A Guide to Crossbows
Our resident weapons enthusiast Steph Brooks gives us the lowdown on everything you need to know about crossbows. from different types such as compound and recurve, to bolts and other accessories, and more. Read on to find out…..
So you’ve been watching The Walking Dead, have you? Daryl Dixon’s nifty crossbow skills may be new to you, but they have a very long provenance, going back thousands of years. Crossbows have been weapons of choice since their invention in rural China around the 6th century BC. Sun Tzu’s influential book “The Art of War”, which is dated around 500 BC, mentions the crossbow specifically in several chapters.
The Crossbow did not see widespread use until the battle of Hastings (1066) where crossbows were used by the French to successfully invade Britain. These crossbows used a recurve design, essentially a hunting bow laid sidewards and mounted onto a stock. The advantages of this design were that because the crossbow could be drawn with both hands it could be much more powerful than a standard bow allowing them to punch through conventional armour.
Today, crossbows are used mainly for target shooting and archery competitions where their power and accuracy allows for longer effective ranges when competing. Crossbows are also used for hunting in several parts of the world, but not in the UK where bow hunting has been illegal since 1965. The most up to date version of this law, the Wildlife and Countryside Act 1981 did nothing to change this and crossbow hunting looks to remain illegal for the foreseeable future.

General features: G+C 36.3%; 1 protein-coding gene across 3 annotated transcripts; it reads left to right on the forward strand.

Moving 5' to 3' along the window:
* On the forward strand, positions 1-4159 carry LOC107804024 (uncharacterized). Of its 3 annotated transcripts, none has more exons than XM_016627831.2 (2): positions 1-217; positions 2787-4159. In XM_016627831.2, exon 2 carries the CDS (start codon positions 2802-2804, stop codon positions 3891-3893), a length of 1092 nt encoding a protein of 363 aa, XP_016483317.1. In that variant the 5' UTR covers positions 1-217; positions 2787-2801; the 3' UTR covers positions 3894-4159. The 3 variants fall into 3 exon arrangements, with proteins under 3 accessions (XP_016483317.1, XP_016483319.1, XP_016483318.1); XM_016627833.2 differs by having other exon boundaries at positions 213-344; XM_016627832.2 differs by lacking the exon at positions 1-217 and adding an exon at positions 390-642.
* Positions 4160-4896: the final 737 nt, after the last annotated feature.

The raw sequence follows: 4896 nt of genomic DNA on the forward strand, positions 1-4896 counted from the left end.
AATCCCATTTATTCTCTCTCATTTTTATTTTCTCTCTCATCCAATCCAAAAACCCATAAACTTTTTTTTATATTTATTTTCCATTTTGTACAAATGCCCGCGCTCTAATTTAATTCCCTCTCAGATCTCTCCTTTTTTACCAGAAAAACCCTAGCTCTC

Recurve or Compound Crossbow?
There are essentially two different designs of crossbow, the recurve crossbow design, detailed above, and compound crossbows which use a series of cams to allow for more power compared to recurve bows, with shorter and sturdier limbs. Compounds use their system of cams to allow for much easier cocking and don’t require the same level of physical fitness to draw as a recurve bow of similar draw weight.
Another advantage of compound bows is that the trigger box doesn’t hold the peak tension of the bow string reducing wear on the trigger sears over time. Compound crossbows also shoot the bolt much faster for the same draw weight leading to flatter trajectories. The compound crossbow also features slimmer and sturdier designs which maintain great balance between the hands while shooting.
When it comes to recurve bows, their more traditional design is simple and effective and has been an useful tool for many centuries. Compared to the compound bow there is much less that can go wrong and when something does go wrong a bow press is not required to re-string it. If you like the idea of doing all the maintenance work yourself then recurve crossbows are the way to go.
Recurve crossbows are also cheaper than their equivalent in compound and also tend to be lighter and easier to aim. The compound bow is much easier to re-string with no special tools such a bow press required. Recurve crossbows are also more silent to shoot although the difference is not that significant, and since hunting is illegal this is not much of a consideration.
Instead of using traditional arrows that are used in archery, crossbows use bolts, which differ from arrows as they do not feature stabilising vanes at the back and also tend to be shorter. In conversation the words bolt and arrow are interchangeable so be aware when purchasing, particularly online.